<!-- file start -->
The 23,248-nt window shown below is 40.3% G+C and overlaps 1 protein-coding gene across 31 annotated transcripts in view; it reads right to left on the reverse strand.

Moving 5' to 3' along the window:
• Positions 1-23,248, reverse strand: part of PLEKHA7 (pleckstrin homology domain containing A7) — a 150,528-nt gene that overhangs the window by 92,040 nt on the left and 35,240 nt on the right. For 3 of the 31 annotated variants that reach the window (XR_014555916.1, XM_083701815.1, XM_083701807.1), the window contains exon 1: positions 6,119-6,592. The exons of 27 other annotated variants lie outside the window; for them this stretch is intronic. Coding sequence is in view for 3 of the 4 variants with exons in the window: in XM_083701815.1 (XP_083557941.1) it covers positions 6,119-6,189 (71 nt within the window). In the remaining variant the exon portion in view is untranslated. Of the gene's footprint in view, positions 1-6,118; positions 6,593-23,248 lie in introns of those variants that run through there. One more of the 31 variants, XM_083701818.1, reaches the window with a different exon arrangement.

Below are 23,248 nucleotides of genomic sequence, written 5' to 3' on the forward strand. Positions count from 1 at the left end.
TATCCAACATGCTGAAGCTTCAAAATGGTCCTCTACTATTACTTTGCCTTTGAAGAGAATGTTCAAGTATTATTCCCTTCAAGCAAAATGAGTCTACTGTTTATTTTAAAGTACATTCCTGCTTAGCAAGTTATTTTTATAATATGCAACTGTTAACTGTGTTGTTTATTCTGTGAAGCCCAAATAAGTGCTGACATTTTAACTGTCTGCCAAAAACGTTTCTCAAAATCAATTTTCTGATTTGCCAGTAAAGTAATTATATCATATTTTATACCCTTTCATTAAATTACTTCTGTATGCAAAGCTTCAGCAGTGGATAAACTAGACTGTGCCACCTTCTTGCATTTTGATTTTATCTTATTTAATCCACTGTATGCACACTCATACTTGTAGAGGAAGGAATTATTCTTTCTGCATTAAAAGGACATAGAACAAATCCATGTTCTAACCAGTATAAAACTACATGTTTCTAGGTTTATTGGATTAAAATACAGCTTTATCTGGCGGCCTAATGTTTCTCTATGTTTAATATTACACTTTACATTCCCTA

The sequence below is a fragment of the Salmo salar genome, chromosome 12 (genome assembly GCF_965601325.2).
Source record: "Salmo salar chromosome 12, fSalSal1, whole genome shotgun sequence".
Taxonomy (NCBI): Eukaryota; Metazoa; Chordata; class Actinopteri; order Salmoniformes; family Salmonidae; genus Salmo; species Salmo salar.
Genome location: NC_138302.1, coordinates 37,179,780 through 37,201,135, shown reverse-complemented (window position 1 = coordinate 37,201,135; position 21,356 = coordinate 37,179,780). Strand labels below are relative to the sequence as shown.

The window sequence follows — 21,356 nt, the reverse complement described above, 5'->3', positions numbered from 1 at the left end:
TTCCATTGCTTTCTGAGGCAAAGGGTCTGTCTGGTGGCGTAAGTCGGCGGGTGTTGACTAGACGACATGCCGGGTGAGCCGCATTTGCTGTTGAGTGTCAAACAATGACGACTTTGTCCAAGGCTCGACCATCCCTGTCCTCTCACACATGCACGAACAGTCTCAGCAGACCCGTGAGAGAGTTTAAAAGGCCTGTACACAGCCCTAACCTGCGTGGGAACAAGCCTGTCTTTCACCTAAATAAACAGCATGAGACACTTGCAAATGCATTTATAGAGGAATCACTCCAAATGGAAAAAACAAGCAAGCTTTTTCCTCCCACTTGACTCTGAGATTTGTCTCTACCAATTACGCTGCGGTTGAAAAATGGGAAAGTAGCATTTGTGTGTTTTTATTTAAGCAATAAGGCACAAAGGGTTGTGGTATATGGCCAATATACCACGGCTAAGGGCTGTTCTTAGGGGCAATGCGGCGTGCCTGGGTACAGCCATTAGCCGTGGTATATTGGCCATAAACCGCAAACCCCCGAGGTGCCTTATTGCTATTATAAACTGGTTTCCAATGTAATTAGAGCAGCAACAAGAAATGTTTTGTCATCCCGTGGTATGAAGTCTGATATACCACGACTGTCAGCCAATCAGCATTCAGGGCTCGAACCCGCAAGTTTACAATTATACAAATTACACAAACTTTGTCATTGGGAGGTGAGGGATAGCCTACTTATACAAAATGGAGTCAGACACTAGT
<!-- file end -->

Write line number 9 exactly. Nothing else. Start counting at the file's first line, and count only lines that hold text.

Genome location: NC_138302.1, coordinates 37,179,780 through 37,201,135, shown reverse-complemented (window position 1 = coordinate 37,201,135; position 21,356 = coordinate 37,179,780). Strand labels below are relative to the sequence as shown.